Most saltwater fish I've ended up keeping are at the least moderately aggressive. With damsels, you'd probably be best to avoid the rare few that truly are not: PJ Cardinals, Firefish, etc. You've basically now got a semi-aggressive tank.

Semi-aggressive success, in my experience and learning, really starts with the build. Territory is the most important factor, so you'll need to make sure you're set up with this in mind. This means multiple cave networks for hiding places at different spots throughout the tank. Hiding spots provide a territory base for the aggressive fish as well as places to dart into and hide for anyone being chased. More caves across the tank usually is better.

Sight lines are also a big deal. I really like my figure 8 racetrack rockwork setup for this purpose, and actually have played around with other barriers like macro algae to obscure various parts of the tank. Basically, when you design for an aggressive tank, get innovative on ways victim fish can bail out of sight if they're chased. With the figure 8, fish can dart around a lot of my rockwork and get out of sight if they're fast enough.

And finally...redo your setup if and when you get problems. This is hard if you love the design the first go. But, since these are territorial fish, you can de-escalate the situation by undoing territories. If you take away their cave and change it up, the tank will have to re-establish hierarchy. I've made small tweaks occasionally when a pair of fish were battling over a connected cave similar to this recommendation and it actually worked.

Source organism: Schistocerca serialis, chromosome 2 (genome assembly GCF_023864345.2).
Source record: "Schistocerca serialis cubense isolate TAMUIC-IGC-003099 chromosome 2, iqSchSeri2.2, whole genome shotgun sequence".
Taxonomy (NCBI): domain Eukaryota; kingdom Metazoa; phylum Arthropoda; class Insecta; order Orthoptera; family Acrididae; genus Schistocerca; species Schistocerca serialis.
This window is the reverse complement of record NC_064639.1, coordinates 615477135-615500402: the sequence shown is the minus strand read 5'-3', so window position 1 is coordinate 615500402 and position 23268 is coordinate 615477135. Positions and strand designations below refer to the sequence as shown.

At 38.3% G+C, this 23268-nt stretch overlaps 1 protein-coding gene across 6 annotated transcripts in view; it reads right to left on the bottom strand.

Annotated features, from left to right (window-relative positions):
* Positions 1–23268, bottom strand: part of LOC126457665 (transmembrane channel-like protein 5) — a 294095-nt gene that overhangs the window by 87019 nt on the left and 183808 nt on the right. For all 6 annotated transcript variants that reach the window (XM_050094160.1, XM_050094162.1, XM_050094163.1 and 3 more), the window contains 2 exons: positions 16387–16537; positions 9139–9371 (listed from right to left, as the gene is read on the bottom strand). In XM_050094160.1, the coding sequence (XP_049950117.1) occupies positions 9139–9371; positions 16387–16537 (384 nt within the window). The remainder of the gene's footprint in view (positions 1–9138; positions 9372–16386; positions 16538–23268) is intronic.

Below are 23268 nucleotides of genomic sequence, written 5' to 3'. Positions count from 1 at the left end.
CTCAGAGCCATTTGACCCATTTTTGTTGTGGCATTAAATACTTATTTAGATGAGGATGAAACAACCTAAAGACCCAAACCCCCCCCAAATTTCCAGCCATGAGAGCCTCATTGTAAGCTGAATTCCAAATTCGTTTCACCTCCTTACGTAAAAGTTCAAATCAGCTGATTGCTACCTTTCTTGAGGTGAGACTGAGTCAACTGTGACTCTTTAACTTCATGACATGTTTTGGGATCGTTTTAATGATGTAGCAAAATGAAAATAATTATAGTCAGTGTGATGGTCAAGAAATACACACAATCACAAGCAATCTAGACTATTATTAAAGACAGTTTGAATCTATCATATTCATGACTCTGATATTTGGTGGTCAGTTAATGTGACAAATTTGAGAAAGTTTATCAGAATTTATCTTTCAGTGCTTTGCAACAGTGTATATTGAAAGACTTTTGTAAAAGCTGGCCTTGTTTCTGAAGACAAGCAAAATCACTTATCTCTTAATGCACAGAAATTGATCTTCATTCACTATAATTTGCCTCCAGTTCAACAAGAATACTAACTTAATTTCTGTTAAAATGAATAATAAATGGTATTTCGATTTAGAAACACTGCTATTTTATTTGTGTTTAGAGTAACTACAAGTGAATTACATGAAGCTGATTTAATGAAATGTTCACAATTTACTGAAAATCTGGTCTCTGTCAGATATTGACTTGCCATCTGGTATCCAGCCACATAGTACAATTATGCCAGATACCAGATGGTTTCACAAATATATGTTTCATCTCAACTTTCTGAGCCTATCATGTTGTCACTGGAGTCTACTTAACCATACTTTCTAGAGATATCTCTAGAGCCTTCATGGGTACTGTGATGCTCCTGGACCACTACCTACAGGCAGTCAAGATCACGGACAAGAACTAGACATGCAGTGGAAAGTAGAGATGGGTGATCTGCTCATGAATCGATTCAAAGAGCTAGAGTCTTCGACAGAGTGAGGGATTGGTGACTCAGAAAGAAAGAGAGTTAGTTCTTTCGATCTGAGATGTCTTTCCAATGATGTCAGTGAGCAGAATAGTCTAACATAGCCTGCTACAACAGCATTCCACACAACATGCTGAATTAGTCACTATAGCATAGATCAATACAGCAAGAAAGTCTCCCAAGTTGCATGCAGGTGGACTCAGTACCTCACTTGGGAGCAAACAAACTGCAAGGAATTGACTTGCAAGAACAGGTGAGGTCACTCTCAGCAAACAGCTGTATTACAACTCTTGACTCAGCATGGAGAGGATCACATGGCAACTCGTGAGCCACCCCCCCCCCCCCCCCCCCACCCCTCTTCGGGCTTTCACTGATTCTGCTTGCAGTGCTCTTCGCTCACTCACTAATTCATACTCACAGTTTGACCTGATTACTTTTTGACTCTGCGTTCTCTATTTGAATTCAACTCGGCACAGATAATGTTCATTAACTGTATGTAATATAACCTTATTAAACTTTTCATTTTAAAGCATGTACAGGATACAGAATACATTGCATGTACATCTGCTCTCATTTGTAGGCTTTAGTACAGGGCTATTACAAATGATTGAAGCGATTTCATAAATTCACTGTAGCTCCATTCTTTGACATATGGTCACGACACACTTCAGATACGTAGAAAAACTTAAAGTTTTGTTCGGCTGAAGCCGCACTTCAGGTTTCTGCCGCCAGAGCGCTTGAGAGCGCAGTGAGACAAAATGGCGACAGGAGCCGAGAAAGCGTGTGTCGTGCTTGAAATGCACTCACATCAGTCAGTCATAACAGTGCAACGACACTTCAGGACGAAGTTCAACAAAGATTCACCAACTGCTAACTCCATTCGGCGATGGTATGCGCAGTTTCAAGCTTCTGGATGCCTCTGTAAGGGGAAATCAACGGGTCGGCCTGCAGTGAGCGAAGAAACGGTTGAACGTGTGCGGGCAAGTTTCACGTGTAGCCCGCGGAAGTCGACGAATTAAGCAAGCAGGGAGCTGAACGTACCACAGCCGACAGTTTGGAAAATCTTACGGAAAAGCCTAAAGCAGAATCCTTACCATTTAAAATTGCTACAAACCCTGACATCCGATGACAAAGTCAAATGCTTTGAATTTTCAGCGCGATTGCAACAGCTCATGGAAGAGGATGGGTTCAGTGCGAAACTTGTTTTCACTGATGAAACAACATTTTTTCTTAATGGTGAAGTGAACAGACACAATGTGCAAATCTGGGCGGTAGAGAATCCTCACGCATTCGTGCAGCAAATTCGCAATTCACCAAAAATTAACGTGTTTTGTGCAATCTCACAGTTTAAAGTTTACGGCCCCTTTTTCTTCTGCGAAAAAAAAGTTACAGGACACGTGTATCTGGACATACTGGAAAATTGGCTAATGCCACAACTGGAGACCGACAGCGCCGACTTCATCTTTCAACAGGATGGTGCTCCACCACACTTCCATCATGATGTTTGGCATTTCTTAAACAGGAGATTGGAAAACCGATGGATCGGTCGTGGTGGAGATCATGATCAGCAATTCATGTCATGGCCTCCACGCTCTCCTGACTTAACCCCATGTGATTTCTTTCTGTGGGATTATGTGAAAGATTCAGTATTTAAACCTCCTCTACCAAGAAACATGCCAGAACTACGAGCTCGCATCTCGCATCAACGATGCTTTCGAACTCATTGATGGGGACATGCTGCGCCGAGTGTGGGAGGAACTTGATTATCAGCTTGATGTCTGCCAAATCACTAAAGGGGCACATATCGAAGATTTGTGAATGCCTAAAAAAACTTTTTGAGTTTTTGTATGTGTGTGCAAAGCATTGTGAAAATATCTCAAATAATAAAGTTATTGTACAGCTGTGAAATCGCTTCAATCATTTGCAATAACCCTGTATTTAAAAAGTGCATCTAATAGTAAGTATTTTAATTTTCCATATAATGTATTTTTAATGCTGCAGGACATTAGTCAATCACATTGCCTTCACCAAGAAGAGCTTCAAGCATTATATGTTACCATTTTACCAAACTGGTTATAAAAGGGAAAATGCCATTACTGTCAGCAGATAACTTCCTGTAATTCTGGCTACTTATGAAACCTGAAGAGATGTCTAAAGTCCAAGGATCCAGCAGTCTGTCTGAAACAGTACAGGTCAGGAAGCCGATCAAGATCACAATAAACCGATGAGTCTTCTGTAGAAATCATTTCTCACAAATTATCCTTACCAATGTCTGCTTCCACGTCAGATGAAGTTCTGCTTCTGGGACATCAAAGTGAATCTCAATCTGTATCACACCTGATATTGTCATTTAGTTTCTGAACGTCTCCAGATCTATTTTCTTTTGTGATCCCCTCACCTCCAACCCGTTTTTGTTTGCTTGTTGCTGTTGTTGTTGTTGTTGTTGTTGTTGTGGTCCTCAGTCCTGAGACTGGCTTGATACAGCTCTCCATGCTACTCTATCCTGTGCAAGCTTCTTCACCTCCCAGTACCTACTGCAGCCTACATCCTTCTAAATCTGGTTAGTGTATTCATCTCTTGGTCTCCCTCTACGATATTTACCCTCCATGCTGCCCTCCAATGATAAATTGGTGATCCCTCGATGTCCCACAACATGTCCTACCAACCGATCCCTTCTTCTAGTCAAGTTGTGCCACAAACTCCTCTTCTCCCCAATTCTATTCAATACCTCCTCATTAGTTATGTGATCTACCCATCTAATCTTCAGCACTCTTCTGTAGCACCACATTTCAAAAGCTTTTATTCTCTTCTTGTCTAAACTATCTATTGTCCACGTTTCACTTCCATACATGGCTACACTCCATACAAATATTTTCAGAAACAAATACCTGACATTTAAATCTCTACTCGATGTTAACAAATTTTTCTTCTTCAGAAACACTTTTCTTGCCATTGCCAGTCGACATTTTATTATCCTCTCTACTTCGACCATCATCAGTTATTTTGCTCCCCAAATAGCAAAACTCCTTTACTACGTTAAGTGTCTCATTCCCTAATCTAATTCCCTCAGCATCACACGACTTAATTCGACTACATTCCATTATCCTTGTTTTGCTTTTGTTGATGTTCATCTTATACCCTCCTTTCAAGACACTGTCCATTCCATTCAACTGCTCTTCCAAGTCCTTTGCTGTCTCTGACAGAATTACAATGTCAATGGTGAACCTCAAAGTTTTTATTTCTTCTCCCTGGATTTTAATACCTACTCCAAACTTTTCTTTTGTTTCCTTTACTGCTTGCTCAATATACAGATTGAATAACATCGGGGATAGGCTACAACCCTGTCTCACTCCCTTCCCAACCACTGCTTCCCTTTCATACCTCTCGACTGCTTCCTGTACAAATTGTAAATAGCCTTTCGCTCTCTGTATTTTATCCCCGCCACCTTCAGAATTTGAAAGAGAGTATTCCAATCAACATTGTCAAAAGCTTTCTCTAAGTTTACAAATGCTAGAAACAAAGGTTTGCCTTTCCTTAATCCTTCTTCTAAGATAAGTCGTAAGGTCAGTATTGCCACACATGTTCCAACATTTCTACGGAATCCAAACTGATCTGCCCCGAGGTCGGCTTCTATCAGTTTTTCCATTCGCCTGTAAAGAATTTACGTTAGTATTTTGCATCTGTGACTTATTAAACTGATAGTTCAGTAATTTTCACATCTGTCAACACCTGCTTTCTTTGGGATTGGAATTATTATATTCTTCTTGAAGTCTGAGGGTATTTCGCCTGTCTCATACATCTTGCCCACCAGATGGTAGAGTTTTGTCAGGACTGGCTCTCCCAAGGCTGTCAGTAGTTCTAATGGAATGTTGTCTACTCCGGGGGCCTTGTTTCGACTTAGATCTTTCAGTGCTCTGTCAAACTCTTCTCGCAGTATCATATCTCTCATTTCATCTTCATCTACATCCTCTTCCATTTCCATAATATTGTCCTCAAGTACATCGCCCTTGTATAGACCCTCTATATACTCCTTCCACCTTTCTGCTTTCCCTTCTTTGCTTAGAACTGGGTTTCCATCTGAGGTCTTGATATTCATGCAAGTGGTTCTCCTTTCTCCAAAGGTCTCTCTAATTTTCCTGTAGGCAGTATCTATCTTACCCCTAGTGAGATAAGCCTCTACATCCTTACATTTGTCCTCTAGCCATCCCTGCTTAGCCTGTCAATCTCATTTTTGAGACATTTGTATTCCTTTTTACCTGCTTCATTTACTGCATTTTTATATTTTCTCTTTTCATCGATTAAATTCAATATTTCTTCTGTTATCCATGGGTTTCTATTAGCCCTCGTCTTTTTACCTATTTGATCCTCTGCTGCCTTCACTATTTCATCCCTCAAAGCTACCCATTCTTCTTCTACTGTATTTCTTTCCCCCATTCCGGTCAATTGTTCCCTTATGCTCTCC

Hope this helps!
I have a mature semi-aggressive 120 with loads of rock, cracks and crevices and am considering Azures but not sure on the number-1, 2 or 3? Advice is appreciated.
 

blasterman

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I've found most of the blue damsels pretty harmless and only able to bully pretty meek fish like firefish.

Dominos and 3 stripes are the nasty ones.

I've had fijis, yellow tails and saphires, and while feisty they arent very tough. A tomato clown won't take grief from them. A psuedochromis will kill them.
 

Tamberav

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Thank you for your reply. Hard to sex tho, right? Should I pick the largest and the smallest? Or is that not a concern?

Azures can change sex. Perhaps two tiny ones and let them figure it out or one slightly bigger. Males get larger.
 

dedragon

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Thanks again! I've been doing this for many, many years but have always avoided Damsels like the plague, so really don't know that much about them.
in that size tank i would do 3-4 azures or springeri or preferably 2 starcki damsels. A little larger but still peaceful and a striking fish at that. These are the 3 damselfish i would trust in my tank
 

DeniseAndy

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I have had azures a long time. One was the only fish in a frag tank, granted. Currently I have 6 in my 210g 7ftx2ftx2ft. They are funny and do not bother any other fish. Just each other from time to time. They have their spots and they stay there mostly. My lemon damsels are terrors to me, and like a game of tag here and there, but also not bad. My talbots are babies.
They need there own areas to be happy and peaceful.